Nov 17 2021
Tank vs. Tankless: What’s the Difference?
To tank or not to tank … that is the question when it comes to installing a new water heater! Both have benefits, but which type is best for your home? We take an in-depth look at each to help homeowners.
Tank Water Heaters
These types of water heaters are the old stand-by and what comes to mind when we think of a traditional water heater. The unit heats up the water and stores it for later use, typically in the range of 30 to 50 gallons. These heaters do use consistent energy as the water inside is kept at a certain temperature, so it is ready for your use at any time. As you know, if you deplete the hot water in the tank, you are left with a cool shower!
Tankless Water Heaters
The tankless types are newer to the world of heating technology and do not utilize a tank to hold water. They work on-demand. When you turn on the hot water, your tankless unit starts working and heats up the water before sending it out to the faucet or appliance that is turned on. With a tankless unit, there is no storage of hot water and there is less energy used because of this process.
Drilling it down, let’s look at how each type of water heater works within these areas.
Initial cost: You will find that tankless heaters do cost more up-front for both product and service. When you are installing a tankless unit where there once was a tank unit, there is also more than likely an additional cost associated with this, depending on your home.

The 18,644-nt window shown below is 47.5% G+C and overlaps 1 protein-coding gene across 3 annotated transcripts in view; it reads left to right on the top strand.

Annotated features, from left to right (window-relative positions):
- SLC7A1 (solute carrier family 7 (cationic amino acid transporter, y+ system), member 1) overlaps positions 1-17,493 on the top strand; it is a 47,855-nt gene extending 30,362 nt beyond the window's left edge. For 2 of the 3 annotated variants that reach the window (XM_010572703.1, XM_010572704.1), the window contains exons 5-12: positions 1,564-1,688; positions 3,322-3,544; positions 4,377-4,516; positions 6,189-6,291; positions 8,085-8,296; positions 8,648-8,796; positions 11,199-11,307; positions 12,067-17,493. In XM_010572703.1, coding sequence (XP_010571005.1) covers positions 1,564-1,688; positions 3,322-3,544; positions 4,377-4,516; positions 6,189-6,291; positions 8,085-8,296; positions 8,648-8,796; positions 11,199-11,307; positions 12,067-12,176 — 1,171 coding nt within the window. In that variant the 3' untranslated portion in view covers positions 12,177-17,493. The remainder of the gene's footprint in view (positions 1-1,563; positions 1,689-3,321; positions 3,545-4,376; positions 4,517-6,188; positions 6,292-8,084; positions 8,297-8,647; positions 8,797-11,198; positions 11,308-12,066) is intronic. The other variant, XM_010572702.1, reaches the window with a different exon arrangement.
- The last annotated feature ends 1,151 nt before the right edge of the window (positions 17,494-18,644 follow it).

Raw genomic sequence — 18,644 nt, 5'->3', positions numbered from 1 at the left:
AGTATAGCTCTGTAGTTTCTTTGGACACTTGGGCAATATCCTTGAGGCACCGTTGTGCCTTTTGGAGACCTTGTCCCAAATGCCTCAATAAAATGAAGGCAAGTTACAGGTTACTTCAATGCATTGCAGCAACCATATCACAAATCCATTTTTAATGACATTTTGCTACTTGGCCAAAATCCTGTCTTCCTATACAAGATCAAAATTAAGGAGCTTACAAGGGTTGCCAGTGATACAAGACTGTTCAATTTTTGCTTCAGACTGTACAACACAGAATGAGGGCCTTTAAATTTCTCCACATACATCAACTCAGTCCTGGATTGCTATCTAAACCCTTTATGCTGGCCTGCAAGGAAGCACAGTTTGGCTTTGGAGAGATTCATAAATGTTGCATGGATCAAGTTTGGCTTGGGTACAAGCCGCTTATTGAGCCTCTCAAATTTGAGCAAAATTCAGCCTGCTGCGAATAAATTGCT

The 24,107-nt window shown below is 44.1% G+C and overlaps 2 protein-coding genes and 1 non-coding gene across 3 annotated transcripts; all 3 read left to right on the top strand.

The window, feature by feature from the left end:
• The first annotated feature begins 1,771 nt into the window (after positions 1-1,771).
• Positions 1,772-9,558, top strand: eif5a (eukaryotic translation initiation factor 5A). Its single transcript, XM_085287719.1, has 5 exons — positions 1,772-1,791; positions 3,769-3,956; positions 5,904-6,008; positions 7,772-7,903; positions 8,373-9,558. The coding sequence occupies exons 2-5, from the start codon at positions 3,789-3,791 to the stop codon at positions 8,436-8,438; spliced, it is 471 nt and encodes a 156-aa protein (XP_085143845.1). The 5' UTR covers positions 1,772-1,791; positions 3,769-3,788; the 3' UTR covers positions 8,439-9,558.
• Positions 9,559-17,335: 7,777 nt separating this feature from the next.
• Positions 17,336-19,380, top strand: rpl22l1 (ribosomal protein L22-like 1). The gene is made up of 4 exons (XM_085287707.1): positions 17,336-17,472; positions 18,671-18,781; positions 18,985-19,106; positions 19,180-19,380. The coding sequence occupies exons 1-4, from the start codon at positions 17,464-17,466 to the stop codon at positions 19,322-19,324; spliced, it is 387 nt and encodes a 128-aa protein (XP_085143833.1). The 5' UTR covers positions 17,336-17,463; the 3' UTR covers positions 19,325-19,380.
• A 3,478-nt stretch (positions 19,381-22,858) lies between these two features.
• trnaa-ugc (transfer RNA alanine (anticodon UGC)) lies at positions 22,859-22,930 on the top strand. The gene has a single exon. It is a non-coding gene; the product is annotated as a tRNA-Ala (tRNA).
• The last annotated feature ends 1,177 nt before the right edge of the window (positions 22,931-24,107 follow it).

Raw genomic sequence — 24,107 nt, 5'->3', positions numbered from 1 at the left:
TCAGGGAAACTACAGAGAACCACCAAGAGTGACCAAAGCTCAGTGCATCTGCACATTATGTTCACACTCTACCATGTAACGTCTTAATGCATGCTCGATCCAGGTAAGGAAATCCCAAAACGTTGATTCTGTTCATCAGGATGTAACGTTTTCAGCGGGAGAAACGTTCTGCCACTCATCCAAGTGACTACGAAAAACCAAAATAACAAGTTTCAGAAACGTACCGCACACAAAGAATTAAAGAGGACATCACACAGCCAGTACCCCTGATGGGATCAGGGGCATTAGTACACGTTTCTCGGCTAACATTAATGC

Costs over time: The tankless type is often chosen because of the energy savings that is seen over time. While you pay more at the beginning, you will get that back over the years with savings on operating costs. Tank units can still be energy efficient too.
Life of the unit: Tankless heaters tend to last longer – an additional 10 to 15 years – and there is not a risk of water damage if the tank fails because it does not store water like in a tank unit. A properly installed tank heater will last anywhere from 10 to 15 years.
Hot water availability: At the top of the list is the availability of hot water. While the amount of space in a tank heater restricts output, homeowners can typically operate two showers at the same time or a shower and the dishwasher or washing machine. Since tankless water heaters can only heat up water on-demand, there may be an interruption of warm water flow to more than one place at the same time.
We Can Take Care of Your New Unit Today
Van Drunen Heating & Air Conditioning can assist with all of your heating and cooling needs. Our team works with both types of units and can help answer all of your questions. Contact us through our online form.